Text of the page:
But I think the cleverness of the plotting--Robert Leslie Bellem incoprating Mickey Spillane--cost him something in reputation. Nobody that much fun could be any good, right?

But Prather was a real writer. His depiction of LA after the big war, the nut jobs who seemed to fill TV screens 24/7 and the various type of restaurants, parties and clambakes Shell went to gave us a good sense of what LA was like in this days. Good solid reporting.

The unreality came in the form of the gangsters--straight out of ZIV TV--and the women. Has there ever been so many beautiful babes so willing to drag a man into bed? And all with such cute, coy dialogue.

I can still sit down and read one of the Shells with great enjoyment because however dated they seem they're soundly built by a man who knew what he as doing and did it with pride.

Wednesday, December 21, 2005

The sort of good old days

I can't remember which blog it was that last week spent a couple of days talking about writing house name books. A dozen writers sharing the same pen-name.

One of the bloggers mentioned the practice of handing off the house name assignment when a better deal came along. When I started out in the early eighties the house name field was flourishing in many different genres. Men's action seemed to do better than westerns or detectives.

I got to know a few writers who regularly produced house name books. One by one they asked me if I'd like to write a book for them. I'd do the first draft and they'd do the polish. They had better things to do. Generally they gave me half the money and no royalties. As a beginner, I was grateful for the job. I was being paid to write. It was the equivalent of being paid to go to school.

I've noted before some of the difficulties I ran into. One writer who said I was a pornographer; another who said I made fun of heroes (his hero was, alas, a psycho). And yet another who told me that men of the old west never used dirty language in front of women. The fuck if they didn't, I said.

But I learned a lot with these jobs, especially about writing westerns. The funniest part of it was, since I was the beginner, getting an assignment after it had passed through three or four other writers. Didn't have time; decide they hated writing these books; got a much better deal to do a serious book bearing their own name. So it worked its way down and down...till it came to me.

I always think of Don Westlake's great book (and I do mean great--hilarious and not a little bit sad) about the young guy, no writer at all, who is talked into writing hack porno novels. Adios, Schherazade gets this whole hack job world down perfectly. It is a masterpiece of rue and wit and desperation.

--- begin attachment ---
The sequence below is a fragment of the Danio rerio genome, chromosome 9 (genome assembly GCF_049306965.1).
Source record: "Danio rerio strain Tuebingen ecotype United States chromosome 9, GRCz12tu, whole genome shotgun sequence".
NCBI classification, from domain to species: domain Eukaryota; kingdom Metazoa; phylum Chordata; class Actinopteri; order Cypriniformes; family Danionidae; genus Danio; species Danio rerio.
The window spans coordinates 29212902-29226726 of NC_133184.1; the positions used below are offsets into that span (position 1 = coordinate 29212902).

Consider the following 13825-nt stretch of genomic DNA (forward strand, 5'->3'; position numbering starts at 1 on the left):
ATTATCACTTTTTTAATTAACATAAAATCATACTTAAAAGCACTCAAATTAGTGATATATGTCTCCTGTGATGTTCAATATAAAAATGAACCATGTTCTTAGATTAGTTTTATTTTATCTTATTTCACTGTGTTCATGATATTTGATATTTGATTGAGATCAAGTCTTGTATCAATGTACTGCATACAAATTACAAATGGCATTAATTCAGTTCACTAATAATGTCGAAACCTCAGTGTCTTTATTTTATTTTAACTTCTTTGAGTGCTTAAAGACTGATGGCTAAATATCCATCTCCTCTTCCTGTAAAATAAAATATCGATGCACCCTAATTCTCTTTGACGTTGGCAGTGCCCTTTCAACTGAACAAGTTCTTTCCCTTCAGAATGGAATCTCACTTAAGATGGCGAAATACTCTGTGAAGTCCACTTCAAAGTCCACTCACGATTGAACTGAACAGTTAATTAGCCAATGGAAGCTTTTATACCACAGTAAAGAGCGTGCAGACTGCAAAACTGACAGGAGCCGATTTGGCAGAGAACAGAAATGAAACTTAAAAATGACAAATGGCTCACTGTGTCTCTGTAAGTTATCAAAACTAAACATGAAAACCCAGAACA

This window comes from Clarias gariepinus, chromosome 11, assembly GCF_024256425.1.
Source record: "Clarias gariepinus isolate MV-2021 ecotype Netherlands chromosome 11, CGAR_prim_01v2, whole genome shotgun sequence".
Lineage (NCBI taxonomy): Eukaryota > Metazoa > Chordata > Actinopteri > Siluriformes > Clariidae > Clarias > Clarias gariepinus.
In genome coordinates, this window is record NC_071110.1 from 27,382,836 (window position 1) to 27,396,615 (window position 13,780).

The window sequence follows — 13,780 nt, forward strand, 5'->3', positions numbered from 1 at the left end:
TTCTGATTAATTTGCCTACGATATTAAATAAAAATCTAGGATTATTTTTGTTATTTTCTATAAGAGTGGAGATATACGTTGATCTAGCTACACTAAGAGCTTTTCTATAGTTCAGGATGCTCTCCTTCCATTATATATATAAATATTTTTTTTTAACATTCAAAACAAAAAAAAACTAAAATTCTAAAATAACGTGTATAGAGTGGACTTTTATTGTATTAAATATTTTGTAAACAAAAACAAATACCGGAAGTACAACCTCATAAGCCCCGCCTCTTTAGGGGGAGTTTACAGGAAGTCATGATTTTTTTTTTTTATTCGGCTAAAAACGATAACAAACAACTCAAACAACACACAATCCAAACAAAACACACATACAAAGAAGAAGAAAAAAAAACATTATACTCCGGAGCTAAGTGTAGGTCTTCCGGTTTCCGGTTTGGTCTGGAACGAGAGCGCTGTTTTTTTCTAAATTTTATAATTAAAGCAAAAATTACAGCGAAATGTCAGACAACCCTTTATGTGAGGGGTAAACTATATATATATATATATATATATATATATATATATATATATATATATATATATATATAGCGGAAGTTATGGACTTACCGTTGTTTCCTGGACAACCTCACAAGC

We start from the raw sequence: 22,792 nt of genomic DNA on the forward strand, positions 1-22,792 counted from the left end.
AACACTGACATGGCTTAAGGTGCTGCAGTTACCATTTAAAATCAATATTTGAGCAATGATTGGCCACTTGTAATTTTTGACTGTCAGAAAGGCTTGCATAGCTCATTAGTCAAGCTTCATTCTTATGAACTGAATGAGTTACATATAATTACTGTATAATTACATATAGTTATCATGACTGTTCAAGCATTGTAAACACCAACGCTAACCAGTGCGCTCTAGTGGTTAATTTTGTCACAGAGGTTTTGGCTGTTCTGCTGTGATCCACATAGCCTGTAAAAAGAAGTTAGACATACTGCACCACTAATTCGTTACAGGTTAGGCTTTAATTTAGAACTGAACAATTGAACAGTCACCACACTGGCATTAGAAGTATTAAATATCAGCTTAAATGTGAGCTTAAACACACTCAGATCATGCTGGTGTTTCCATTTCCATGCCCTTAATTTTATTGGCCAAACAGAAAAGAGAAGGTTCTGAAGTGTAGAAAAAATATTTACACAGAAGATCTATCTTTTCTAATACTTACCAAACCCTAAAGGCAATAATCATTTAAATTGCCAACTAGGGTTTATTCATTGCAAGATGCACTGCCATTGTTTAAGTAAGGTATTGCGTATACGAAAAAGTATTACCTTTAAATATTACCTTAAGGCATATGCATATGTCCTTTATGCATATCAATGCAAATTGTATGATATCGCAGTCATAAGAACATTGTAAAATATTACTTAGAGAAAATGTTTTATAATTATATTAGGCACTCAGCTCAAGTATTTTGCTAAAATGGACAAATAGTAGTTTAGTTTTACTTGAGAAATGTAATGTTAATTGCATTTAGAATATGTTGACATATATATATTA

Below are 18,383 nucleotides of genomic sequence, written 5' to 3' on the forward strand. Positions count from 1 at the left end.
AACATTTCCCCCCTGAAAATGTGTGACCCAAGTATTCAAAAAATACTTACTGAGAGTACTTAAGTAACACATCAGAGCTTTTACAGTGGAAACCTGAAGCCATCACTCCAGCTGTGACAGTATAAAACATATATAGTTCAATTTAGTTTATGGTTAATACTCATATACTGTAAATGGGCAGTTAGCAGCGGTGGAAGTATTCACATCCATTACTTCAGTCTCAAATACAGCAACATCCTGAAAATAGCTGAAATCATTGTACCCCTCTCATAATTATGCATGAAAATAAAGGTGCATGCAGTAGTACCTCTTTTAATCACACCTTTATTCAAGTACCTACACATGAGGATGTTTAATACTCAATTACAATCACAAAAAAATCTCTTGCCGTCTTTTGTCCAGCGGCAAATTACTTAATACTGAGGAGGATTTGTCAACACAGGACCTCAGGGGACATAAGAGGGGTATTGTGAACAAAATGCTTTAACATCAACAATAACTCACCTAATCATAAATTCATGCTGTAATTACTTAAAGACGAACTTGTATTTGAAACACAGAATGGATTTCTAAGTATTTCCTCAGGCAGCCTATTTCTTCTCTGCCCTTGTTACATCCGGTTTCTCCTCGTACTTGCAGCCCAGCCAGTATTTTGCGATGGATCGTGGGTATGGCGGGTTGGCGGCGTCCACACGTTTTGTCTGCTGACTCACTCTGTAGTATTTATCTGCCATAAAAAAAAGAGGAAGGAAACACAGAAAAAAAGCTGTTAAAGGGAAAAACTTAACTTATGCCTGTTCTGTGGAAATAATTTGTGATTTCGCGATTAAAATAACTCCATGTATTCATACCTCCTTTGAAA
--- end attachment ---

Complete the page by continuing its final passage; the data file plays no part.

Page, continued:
I'm not sure that world exists anymore, not with so many category novel lines being canceled. I rarely see, except for Louis of course, any western novels outside the chains and certanly never any action adventure stuff.

I don't say this with any great remorse. The down and dirty days are gone. Publishers put their money into books with potential. But while it existed, you could learn a good deal about craft and get paid pretty well, too.

Tuesday, December 20, 2005

Marie MacDonald

I watch a lot of Turner Classic Movies and every once in a while I get curious about some of the actresses I see there. The other morning I started watching an old Gene Kelly movie and couldn't break away to write because I was so taken by the female lead, Marie MacDonald. She is one of the most shockingly beautiful, elegant women I've ever seen. And despite what th following bio implies, she did well by her role. I was curious about why I'd never heard of her before. So I looked her up. Her bio is straight out of Raymond Chandler, the dame who gets killed right after the credits roll. What a sad, frantic life. If looks alone could make a star, she would've been up there with Garbo--and put Garbo to shame.

Birth name

Cora Marie Frye


The Body

Mini biography

Kentucky-born Marie McDonald, born Cora Marie Frye in 1923, was a leggy, voluptuous blonde starlet who pursued her career with a vengeance but found little reward in the end. Her mother was a former Ziegfeld girl and her grandmother an operatic singer. Her father, on the other hand, was not so artistically inclined, earning a living as a warden at Leavenworth Prison. Her parents divorced when Marie was just 6 years old. Marie's mother remarried and the new family moved to Yonkers, New York, where she attended Roosevelt High School and excelled in piano. Although she was offered a college scholarship by Columbia University in journalism, Marie's impressive beauty and physical assets propelled her to try a show business career. A Powers model at 15 (she lied about her age), she quit high school and started entering beauty contests, winning the "Miss Yonkers" and "The Queen of Coney Island" titles, among others. In 1939 she was crowned "Miss New York," but subsequently lost at the "Miss America" pageant.